We’ve seen over the last 20 years that where ever there’s a new technology, there comes a risk of fraud. Although the telecoms industry is rife with scammers and dodgy dealers, mobile has been relatively fraud (and for that matter spam) free. There are a number of reasons for it, but at a practical level much of that is down to the way that the networks have sewn up their technology, and in particular a protocol called SS7. A warning from SS7 monitoring company, Evolved Intelligence suggest that fraud attempts are set to rise. Unfortunately fraudsers are finding their way around using it to both intercept phone calls, but to particularly send spam SMS.
Much of this is down to changes in the telecoms industry, with MVNOs (mobile virtual network operators) and hub operators having more access to the network. Along with it, VOIP and internetworking have given the fraudsters more tools with which to access the networks.
The result of this is more spam and more vishing (voice-based phishing) attacks or attempts at denial of service. From a mobile marketing stand-point this could become a real headache. With an increase in fraud will come an increase in consumer distrust of mobile marketing. They may, for example, be put off signing up for a brand campaign because they are wary due to previous spam attempts.
In spite of Apple’s surge against RIM’s BlackBerry, the Q3 figures just published by Garnter show that Android has met expectations and become the biggest handset operating system after Symbian (widely used by Nokia phones). An interesting side note is that smartphone sales grew by 96% in the last quarter. With Android smartphones, such as those developed by Samsung now selling for under £90 on pay-as-you-go, the prediction that every phone will be a smartphone seems to becoming a reality.
If figures float your boat, here’s a table showing the relative positions:
More stuff from Gartner here
If the recent research from Broadband Genie is anything to go by, it looks like UK consumers are not convinced by the £400 price tag of an iPad to actually buy one. Apple have not yet published figures for iPad sales either globally or by territory, so apart from the quoted figure of 2 million iPads in two months (worldwide) little is actually known about the sales. In fact journalists were left to estimate volumes by measuring the length of queues at the Apple stores at launch (longest was Australia at 650 feet).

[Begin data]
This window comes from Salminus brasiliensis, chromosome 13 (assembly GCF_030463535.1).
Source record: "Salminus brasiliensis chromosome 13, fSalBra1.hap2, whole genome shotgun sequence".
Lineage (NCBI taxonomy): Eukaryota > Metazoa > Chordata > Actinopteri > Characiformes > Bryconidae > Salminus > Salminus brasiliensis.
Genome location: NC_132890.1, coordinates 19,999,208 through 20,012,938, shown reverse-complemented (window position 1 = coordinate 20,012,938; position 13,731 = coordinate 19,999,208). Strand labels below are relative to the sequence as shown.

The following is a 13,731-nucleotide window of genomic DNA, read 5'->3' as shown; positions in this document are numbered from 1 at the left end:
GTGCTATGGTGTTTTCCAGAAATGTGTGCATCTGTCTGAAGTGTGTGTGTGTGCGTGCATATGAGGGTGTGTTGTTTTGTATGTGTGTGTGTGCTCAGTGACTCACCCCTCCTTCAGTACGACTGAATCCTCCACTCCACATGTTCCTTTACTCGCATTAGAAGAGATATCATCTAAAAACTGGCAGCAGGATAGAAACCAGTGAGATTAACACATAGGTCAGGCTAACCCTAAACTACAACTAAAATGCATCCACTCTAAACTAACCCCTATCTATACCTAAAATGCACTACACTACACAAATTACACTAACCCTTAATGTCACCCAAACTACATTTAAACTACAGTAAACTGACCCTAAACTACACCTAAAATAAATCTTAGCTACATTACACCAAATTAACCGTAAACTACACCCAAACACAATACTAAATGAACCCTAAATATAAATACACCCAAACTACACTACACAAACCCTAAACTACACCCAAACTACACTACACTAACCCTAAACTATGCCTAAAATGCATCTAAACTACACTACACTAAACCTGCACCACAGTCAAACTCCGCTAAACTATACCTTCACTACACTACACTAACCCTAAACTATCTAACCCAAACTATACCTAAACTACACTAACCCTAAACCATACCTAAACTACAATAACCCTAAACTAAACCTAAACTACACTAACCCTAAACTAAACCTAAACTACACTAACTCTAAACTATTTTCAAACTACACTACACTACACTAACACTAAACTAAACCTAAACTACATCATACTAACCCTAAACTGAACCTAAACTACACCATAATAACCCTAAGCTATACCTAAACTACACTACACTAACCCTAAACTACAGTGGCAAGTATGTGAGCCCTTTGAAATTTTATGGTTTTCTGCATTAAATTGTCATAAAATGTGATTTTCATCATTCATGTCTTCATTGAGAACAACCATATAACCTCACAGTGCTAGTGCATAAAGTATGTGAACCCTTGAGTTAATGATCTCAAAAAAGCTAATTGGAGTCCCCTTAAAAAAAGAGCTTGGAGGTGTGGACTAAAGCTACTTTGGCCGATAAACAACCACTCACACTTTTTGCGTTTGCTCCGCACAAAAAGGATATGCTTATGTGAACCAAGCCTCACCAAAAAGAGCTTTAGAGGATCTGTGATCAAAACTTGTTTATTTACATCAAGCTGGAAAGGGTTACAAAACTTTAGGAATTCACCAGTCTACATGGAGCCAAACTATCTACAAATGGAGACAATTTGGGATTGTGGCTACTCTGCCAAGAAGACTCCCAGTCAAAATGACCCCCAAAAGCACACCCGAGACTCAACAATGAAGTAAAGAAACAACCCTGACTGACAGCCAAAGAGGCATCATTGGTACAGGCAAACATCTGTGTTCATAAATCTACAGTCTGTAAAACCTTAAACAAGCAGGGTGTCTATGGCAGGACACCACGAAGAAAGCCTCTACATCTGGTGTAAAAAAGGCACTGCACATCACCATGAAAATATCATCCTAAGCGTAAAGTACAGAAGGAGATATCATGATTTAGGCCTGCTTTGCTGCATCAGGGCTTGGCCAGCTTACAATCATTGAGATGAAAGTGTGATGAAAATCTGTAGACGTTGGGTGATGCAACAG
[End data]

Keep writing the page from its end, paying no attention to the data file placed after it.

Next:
It’s important to not get caught up by the rush of geeks at the launch of any device, the true measure will be from long-terms sales. However, the recent UK report suggests that 60% of consumers regard the iPad as an over-priced gadget. Part of the problem may come from the fact that the market is used to highly subsidised phones, leaving consumers thinking ‘why pay £400 when I can get an iPhone as part of a contract’? However, the other element may simply be that the need that Apple saw in the market just isn’t that large.
Although eBooks have proven to be successful, the highly touted magazine subscriptions are yet to take off. Ad Age reported that magazine subscriptions for tablet devices have fallen well below expectations, ranking low on iPad users’ apps wish lists. To be fair, the tablet market is a new one and could take a while to find its feet. However, it may prove difficult for publishers to get the return on the massive investments made in this sector.
I have previously blogged about how big retail through mobile phones is going to be. The bandwagon started a few months ago with Marks and Spencer’s mobile site, followed last month by John Lewis. Tesco Direct have now launched their own fully fledged mobile site at http://www.tesco.com/direct . As with their fellow mCommerce retailers, the site has all the mCommerce functions you would expect, and is part of a plan to mobile-ise many of the Tesco services/products. Based on the M&S experience it is clear that people will buy through their mobile phones where the site functions well and the brand is trusted.
Meanwhile, in the US, Barney’s have launched their own mobile site (http://m.barneys.com), selling luxury items. Are people going to buy expensive goods through their mobile phones? Given that eBay sold a $350k sports car through their mobile app, the answer is most certainly ‘yes’. Amazon already have revenues in excess of $1 billion globally through mCommerce and eBay expect to match that in the next 12 months, so expect to see an explosion of mobile-enable sites in the next year.